RESPONDENT: Forklift Systems, Inc.
LOCATION: Forklift Systems Inc
DOCKET NO.: 92-1168
DECIDED BY: Rehnquist Court (1993-1994)
LOWER COURT: United States Court of Appeals for the Sixth Circuit
CITATION: 510 US 17 (1993)
ARGUED: Oct 13, 1993
DECIDED: Nov 09, 1993
Ann Elizabeth Reesman - for the Equal Employment Advisory Council as amicus curiae urging affirmance
Douglas S. McDowell - for the Equal Employment Advisory Council as amicus curiae urging affirmance
Irwin Venick - on behalf of the Petitioner
Jeffrey P. Minear - on behalf of the United States, as amicus curiae, supporting Petitioner
Robert E. Williams - for the Equal Employment Advisory Council as amicus curiae urging affirmance
Stanley M. Chernau - on behalf of the Respondent
Facts of the case
Teresa Harris was sexually harassed by her employer. She filed suit in federal district court, claiming that the harassment created an "abusive work environment" in violation of Title VII of the Civil Rights Act of 1964. The employer countered that the harassment had not been severe enough to seriously affect her psychologically or impair her ability to work, and that it therefore did not create an abusive work environment under the meaning of Title VII. The district court agreed, stating that the decision was a "close case" but that the harassment had not been severe enough to create an abusive work environment in violation of the Act. A Sixth Circuit Court of Appeals panel affirmed the district court's decision.
Must sexual harassment "seriously affect [an employee's] psychological well being" in order to create an "abusive work environment" that violates Title VII of the Civil Rights Act of 1964?
Media for Harris v. Forklift Systems, Inc.Audio Transcription for Oral Argument - October 13, 1993 in Harris v. Forklift Systems, Inc.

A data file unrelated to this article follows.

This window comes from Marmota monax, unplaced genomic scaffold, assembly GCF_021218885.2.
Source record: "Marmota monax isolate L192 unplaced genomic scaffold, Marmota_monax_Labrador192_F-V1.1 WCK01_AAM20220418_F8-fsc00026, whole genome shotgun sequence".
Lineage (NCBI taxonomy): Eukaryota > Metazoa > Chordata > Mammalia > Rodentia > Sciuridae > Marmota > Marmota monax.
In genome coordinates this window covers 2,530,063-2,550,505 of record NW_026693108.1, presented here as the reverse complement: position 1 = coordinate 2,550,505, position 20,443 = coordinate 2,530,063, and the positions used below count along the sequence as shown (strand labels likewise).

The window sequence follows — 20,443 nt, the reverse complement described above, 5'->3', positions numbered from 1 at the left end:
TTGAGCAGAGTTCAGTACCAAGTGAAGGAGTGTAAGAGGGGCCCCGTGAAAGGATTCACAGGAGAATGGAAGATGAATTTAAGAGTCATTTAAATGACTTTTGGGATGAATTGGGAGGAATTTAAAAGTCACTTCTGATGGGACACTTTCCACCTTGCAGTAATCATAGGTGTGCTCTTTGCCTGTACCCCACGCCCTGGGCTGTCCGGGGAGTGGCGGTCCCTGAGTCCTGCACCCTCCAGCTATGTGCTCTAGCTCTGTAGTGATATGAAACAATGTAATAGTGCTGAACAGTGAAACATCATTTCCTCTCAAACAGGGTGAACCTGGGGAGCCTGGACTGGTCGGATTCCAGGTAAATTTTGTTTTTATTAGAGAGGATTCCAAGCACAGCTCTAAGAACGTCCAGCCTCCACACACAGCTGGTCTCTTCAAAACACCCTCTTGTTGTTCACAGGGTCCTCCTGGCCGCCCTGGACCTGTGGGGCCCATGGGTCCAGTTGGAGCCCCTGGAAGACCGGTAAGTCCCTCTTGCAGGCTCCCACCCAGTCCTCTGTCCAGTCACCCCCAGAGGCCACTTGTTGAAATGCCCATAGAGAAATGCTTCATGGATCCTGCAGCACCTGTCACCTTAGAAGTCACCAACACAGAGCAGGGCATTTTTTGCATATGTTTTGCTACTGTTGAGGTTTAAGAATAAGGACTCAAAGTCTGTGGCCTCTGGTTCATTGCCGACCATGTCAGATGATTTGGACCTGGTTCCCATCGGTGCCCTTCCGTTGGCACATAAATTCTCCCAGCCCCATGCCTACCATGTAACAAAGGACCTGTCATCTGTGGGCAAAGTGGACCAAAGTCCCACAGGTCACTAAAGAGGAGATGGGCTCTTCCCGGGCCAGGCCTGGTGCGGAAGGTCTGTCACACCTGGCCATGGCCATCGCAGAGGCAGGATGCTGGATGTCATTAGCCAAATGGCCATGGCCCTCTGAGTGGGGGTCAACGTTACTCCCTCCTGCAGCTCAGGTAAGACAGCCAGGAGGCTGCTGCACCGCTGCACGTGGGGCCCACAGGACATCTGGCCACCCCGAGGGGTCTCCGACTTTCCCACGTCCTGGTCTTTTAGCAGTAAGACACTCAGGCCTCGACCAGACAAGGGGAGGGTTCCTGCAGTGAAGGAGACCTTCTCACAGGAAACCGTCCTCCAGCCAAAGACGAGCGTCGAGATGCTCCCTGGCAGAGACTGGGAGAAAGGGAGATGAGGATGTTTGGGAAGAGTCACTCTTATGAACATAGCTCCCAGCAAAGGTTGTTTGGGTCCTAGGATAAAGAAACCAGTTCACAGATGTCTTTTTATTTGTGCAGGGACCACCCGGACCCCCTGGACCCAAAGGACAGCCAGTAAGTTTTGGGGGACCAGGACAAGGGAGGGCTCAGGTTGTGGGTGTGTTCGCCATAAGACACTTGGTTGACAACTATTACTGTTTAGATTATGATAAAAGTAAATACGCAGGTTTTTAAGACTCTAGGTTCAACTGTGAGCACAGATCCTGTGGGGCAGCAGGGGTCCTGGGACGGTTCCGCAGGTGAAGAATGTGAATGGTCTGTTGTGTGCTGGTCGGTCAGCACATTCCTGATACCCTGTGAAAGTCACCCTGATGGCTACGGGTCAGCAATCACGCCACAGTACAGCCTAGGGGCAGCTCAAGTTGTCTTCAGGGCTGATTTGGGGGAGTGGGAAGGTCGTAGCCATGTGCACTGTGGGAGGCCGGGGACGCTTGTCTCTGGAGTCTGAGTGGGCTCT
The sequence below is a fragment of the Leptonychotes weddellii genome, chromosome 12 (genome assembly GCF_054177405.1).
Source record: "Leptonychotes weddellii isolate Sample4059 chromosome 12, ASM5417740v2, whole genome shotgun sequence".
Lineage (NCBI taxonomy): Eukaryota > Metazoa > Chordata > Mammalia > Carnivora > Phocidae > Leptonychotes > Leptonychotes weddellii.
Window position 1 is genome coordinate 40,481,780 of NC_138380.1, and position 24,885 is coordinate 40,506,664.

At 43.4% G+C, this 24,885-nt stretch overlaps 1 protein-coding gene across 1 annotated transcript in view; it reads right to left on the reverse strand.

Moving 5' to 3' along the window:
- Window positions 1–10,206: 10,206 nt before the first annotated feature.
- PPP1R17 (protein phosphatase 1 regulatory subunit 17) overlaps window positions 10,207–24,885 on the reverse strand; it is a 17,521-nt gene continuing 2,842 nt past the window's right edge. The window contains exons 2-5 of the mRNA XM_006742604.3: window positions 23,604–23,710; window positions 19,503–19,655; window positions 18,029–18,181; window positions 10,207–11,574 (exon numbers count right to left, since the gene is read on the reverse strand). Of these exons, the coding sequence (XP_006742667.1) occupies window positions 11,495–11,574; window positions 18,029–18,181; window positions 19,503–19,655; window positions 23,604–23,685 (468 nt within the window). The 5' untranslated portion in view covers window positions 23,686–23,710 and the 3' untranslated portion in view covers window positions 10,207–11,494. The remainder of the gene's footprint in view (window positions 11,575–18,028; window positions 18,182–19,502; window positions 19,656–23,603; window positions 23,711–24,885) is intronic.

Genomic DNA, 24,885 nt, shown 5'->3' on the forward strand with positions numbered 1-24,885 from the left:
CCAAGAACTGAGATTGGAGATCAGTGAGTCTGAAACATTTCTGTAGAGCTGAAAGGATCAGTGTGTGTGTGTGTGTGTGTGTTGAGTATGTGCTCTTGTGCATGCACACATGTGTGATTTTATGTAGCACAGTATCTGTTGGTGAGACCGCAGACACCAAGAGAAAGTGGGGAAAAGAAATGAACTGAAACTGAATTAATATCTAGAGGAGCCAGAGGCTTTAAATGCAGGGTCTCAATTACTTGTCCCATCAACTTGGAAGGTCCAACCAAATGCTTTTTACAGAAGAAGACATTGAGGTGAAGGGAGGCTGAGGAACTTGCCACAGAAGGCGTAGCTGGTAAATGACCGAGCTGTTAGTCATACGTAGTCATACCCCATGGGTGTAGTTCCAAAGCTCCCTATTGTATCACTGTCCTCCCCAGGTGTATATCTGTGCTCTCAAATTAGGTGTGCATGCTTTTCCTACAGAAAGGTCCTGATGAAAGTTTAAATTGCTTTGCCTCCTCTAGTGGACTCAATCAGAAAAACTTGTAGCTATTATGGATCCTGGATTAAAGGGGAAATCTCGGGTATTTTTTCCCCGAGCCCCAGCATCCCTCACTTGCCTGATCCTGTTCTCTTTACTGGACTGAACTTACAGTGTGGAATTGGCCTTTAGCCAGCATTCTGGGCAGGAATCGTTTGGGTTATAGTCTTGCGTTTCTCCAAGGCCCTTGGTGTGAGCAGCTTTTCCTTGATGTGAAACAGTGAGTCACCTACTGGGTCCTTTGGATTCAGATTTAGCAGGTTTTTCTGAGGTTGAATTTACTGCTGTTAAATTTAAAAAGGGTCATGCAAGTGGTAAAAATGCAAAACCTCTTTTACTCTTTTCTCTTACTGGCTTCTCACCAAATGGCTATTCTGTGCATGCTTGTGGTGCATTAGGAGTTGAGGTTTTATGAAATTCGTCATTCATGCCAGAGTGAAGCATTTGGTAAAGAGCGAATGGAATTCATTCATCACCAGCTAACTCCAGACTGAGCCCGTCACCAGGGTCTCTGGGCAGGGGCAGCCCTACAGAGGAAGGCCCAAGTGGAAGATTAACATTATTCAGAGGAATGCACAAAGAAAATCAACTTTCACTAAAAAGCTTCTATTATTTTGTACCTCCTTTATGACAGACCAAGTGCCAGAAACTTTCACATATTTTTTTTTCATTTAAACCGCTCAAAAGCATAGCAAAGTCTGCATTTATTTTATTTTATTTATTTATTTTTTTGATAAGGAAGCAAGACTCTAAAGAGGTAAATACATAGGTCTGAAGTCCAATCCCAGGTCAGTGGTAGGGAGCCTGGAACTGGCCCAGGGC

Audio Transcription for Opinion Announcement - November 09, 1993 in Harris v. Forklift Systems, Inc.
Sandra Day O'Connor:
The second case is No. 92-1168, Teresa Harris against Forklift Systems.
And this case comes to us on certiorari to the United States Court of Appeals for the Sixth Circuit.
The petitioner, Teresa Harris, sued her former employer, the respondent, Forklift Systems, claiming that the harassment inflicted on her by Forklift's president created a gender-based abusive work environment in violation of Title VII.
Finding this was a closed case, the District Court concluded that Forklift's president often insulted Harris because of her gender and often made her the target of unwanted sexual innuendos.
However, the Court held that this conduct did not create an abusive environment because it was not so severe as to seriously affect Harris' psychological wellbeing or lead her to suffer injury.
The Court of Appeals affirmed.
In the opinion filed today, we reverse the judgment and remand.
We reaffirm Meritor Savings Bank against Vinson, which held that Title VII has is violated when a workplace is permeated with discriminatory behavior that is severe or pervasive enough to create a discriminatorily hostile or abusive work environment.
If the environment is both objectively and subjectively discriminatorily abusive, if a reasonable person would find it to be abusive, and the plaintiff actually found it to be abusive, a Title VII violation has taken place.
Whether an environment is hostile or abusive can be determined by considering all the circumstances, which may include the frequency of the discriminatory conduct, its severity, whether it is physically threatening or humiliating or a mere offensive utterance, and whether it unreasonably interferes with an employee's work performance.
A serious effect on the employee's psychological wellbeing is relevant to this inquiry but it is not required.
Justices Scalia and Ginsburg, who joined the opinion, have also filed concurring opinions.